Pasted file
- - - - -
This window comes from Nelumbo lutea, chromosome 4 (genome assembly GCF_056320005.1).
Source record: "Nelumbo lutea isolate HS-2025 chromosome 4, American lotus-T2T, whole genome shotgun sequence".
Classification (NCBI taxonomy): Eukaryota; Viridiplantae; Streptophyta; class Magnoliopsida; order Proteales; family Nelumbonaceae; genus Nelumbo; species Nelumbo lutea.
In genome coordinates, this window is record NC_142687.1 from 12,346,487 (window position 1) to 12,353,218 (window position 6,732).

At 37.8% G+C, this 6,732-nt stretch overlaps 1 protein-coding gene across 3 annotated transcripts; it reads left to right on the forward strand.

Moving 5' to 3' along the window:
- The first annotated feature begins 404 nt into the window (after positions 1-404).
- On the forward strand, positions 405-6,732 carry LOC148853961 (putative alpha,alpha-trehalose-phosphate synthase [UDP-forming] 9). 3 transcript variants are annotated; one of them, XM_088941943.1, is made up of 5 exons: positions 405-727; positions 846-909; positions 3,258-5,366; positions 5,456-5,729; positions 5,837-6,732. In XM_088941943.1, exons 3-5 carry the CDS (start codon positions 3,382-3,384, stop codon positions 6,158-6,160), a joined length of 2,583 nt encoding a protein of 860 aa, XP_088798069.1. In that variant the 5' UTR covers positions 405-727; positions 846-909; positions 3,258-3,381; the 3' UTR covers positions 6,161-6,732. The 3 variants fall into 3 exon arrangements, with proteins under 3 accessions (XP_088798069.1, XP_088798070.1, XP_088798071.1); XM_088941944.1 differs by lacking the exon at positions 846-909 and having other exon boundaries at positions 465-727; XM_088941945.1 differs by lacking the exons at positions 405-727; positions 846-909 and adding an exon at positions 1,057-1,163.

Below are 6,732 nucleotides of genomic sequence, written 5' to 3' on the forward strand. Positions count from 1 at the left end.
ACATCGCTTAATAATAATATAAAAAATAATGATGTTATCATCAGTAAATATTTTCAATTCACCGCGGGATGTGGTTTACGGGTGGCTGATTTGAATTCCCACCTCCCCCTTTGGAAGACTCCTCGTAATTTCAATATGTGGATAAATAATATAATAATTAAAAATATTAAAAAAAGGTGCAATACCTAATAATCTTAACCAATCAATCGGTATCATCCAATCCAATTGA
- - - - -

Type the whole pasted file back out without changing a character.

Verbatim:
This window comes from Nelumbo lutea, chromosome 4 (genome assembly GCF_056320005.1).
Source record: "Nelumbo lutea isolate HS-2025 chromosome 4, American lotus-T2T, whole genome shotgun sequence".
Classification (NCBI taxonomy): Eukaryota; Viridiplantae; Streptophyta; class Magnoliopsida; order Proteales; family Nelumbonaceae; genus Nelumbo; species Nelumbo lutea.
In genome coordinates, this window is record NC_142687.1 from 12,346,487 (window position 1) to 12,353,218 (window position 6,732).

At 37.8% G+C, this 6,732-nt stretch overlaps 1 protein-coding gene across 3 annotated transcripts; it reads left to right on the forward strand.

Moving 5' to 3' along the window:
- The first annotated feature begins 404 nt into the window (after positions 1-404).
- On the forward strand, positions 405-6,732 carry LOC148853961 (putative alpha,alpha-trehalose-phosphate synthase [UDP-forming] 9). 3 transcript variants are annotated; one of them, XM_088941943.1, is made up of 5 exons: positions 405-727; positions 846-909; positions 3,258-5,366; positions 5,456-5,729; positions 5,837-6,732. In XM_088941943.1, exons 3-5 carry the CDS (start codon positions 3,382-3,384, stop codon positions 6,158-6,160), a joined length of 2,583 nt encoding a protein of 860 aa, XP_088798069.1. In that variant the 5' UTR covers positions 405-727; positions 846-909; positions 3,258-3,381; the 3' UTR covers positions 6,161-6,732. The 3 variants fall into 3 exon arrangements, with proteins under 3 accessions (XP_088798069.1, XP_088798070.1, XP_088798071.1); XM_088941944.1 differs by lacking the exon at positions 846-909 and having other exon boundaries at positions 465-727; XM_088941945.1 differs by lacking the exons at positions 405-727; positions 846-909 and adding an exon at positions 1,057-1,163.

Below are 6,732 nucleotides of genomic sequence, written 5' to 3' on the forward strand. Positions count from 1 at the left end.
ACATCGCTTAATAATAATATAAAAAATAATGATGTTATCATCAGTAAATATTTTCAATTCACCGCGGGATGTGGTTTACGGGTGGCTGATTTGAATTCCCACCTCCCCCTTTGGAAGACTCCTCGTAATTTCAATATGTGGATAAATAATATAATAATTAAAAATATTAAAAAAAGGTGCAATACCTAATAATCTTAACCAATCAATCGGTATCATCCAATCCAATTGA